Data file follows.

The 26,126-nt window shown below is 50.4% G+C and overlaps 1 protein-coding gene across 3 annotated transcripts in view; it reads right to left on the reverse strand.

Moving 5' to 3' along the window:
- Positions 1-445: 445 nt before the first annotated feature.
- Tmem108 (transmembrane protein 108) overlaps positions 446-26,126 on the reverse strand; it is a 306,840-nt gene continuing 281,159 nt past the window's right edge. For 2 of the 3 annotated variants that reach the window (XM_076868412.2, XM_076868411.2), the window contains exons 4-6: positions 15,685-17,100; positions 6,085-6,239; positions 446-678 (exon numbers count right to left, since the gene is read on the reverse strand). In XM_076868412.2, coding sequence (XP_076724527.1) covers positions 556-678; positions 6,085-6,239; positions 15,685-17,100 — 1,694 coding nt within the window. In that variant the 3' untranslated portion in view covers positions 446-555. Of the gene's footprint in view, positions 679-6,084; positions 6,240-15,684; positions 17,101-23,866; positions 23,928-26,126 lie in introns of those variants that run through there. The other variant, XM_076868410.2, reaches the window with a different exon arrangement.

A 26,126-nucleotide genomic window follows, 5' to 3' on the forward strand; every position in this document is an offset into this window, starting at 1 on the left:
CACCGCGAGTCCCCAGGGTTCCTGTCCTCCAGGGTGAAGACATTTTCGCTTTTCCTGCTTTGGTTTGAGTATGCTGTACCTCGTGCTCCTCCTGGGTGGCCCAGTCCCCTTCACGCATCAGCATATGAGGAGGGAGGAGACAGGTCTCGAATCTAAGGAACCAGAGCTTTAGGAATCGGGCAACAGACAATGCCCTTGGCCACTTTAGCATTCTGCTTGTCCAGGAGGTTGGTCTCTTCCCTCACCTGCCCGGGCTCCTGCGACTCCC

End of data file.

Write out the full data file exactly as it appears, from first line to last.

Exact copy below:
The 26,126-nt window shown below is 50.4% G+C and overlaps 1 protein-coding gene across 3 annotated transcripts in view; it reads right to left on the reverse strand.

Moving 5' to 3' along the window:
- Positions 1-445: 445 nt before the first annotated feature.
- Tmem108 (transmembrane protein 108) overlaps positions 446-26,126 on the reverse strand; it is a 306,840-nt gene continuing 281,159 nt past the window's right edge. For 2 of the 3 annotated variants that reach the window (XM_076868412.2, XM_076868411.2), the window contains exons 4-6: positions 15,685-17,100; positions 6,085-6,239; positions 446-678 (exon numbers count right to left, since the gene is read on the reverse strand). In XM_076868412.2, coding sequence (XP_076724527.1) covers positions 556-678; positions 6,085-6,239; positions 15,685-17,100 — 1,694 coding nt within the window. In that variant the 3' untranslated portion in view covers positions 446-555. Of the gene's footprint in view, positions 679-6,084; positions 6,240-15,684; positions 17,101-23,866; positions 23,928-26,126 lie in introns of those variants that run through there. The other variant, XM_076868410.2, reaches the window with a different exon arrangement.

A 26,126-nucleotide genomic window follows, 5' to 3' on the forward strand; every position in this document is an offset into this window, starting at 1 on the left:
CACCGCGAGTCCCCAGGGTTCCTGTCCTCCAGGGTGAAGACATTTTCGCTTTTCCTGCTTTGGTTTGAGTATGCTGTACCTCGTGCTCCTCCTGGGTGGCCCAGTCCCCTTCACGCATCAGCATATGAGGAGGGAGGAGACAGGTCTCGAATCTAAGGAACCAGAGCTTTAGGAATCGGGCAACAGACAATGCCCTTGGCCACTTTAGCATTCTGCTTGTCCAGGAGGTTGGTCTCTTCCCTCACCTGCCCGGGCTCCTGCGACTCCC